Voterly originated from a singular mission of increasing voter turnout. From this mission we began to identify the biggest opportunity where we could potentially make the biggest impact. After preliminary research, we identified young voters age 18-35 to be the biggest opportunity due to low turnout metrics and consistent findings for reasoning. We found that this demographic typically fell into the "apathetic" category often citing reasons including "I don't like any of the candidates", "voting will not impact my life in a substantial way", "none of the candidates discuss issues that are important to me", "I am too busy to research local and state candidates", and more.
Our team developed an idea to help streamline and personalize political expertise to make it easier for voters to find politicians that they aligned closely with. Our goal was to create a tool where voters could answer a few quick questions about their personal political preferences, and we would use past voting records to create an alignment score for every federal, state, and local politician. In 15 quick minutes you could get a general understanding of how closely you align with any US politician. We took this concept and ran user tests to validate market fit and received resoundingly positive feedback so decided to move forward.
We created several iterations for each idea or feature to identify the optimal user experience while also achieving our priority business goals. We always collaborated closely with our development team to identify opportunities to more efficiently leverage limited resources.
We ran numerous user tests on initial concepts to identify optimal user flows to ensure user engagement and retention were as strong as possible before shipping designs to development. For example, with our onboarding user flow, we correctly assumed that we wanted to prioritize the issues most important to our users to get the best data possible on those key issues. We then relied on user testing to find alternative ways to request the remaining preferences over time. By prioritizing the issues important to users, we saw stronger engagement and conversion metrics across our tests.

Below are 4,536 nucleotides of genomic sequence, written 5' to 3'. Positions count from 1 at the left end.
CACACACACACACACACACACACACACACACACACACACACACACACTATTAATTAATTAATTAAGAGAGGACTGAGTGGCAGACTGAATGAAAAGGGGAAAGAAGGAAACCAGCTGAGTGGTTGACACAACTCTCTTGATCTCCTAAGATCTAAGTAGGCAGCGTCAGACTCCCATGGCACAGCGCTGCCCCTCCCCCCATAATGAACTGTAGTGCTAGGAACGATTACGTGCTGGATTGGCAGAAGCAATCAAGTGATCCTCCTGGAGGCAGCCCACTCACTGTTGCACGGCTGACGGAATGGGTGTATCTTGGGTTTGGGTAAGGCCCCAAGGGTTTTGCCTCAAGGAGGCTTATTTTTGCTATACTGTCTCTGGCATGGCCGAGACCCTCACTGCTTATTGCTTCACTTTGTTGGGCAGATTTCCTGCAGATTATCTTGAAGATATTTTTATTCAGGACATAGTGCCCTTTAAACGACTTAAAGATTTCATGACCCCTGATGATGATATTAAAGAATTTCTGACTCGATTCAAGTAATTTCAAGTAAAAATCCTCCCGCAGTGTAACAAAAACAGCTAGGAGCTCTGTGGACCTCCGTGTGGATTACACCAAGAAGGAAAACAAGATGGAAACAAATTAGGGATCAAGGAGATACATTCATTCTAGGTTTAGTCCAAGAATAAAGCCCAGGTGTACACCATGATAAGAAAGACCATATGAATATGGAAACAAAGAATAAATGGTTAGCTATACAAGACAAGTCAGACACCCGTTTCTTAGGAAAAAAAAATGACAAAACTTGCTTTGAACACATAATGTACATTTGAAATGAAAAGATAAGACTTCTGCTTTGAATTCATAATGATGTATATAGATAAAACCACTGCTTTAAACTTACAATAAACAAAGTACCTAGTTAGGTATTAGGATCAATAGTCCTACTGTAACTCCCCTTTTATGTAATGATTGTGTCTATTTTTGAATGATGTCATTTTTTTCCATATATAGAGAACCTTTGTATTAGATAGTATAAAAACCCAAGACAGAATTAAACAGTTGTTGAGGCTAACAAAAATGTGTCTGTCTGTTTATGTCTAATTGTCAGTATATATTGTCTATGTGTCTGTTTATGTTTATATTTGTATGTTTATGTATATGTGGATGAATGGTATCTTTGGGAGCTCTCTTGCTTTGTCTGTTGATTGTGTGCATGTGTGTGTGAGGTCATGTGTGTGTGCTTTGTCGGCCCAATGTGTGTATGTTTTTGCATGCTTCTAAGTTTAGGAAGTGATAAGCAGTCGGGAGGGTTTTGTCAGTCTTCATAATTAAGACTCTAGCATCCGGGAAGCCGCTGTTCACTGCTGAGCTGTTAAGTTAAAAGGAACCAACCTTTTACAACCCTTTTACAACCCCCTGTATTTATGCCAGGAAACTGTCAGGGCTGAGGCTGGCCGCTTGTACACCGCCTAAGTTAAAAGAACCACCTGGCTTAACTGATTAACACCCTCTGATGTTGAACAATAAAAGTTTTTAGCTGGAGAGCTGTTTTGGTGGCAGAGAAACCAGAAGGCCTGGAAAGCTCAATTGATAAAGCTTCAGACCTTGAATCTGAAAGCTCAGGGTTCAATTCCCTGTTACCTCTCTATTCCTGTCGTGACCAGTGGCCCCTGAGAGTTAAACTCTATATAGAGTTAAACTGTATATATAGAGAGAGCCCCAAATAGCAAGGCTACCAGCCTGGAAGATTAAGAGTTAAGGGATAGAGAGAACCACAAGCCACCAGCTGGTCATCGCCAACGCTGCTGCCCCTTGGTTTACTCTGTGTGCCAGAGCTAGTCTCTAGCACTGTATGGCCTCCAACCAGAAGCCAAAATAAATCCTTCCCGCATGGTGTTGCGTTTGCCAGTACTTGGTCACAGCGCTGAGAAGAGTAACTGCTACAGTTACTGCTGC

Due to tricky and inconsistent data sources along with volatility in resources and funding, we had to get innovative with ways to add value to the user that would also be achievable with limited dev resources. We focused on our core goal of streamlining political expertise as our north star and identified some opportunities to take steps toward that goal with a stronger ROI in dev resources. One example included a Twitter integration that scraped each politicians posts and identified tweets that had strong correlation to key political issues. We manually tested 100s of tweets across 20 different politicians to determine viability prior to passing to the product management team. We then used internal engagement to refine the method and help surface the most helpful tweets for each issue to our users.
I helped the Solvv team go from zero to seed funding by building a beta program to rapidly test and iterate new concepts and features. Through initial research we found that many users with an interest in podcasting were intimidated with how to start. We developed a simple formula to help our users consistently generate interesting content that they could share.
I built out a simple figma prototype that the Solvv team would be able to conduct preliminary sessions within days to identify target audience and market fit. We conducted 100s of sessions to determine market resonance before we even broke ground on the app. Our users loved the concept and we quickly developed a loyal beta program. However, we also identified several issues that negatively impacted the user experience that we were quick to fix in the MVP design of the app.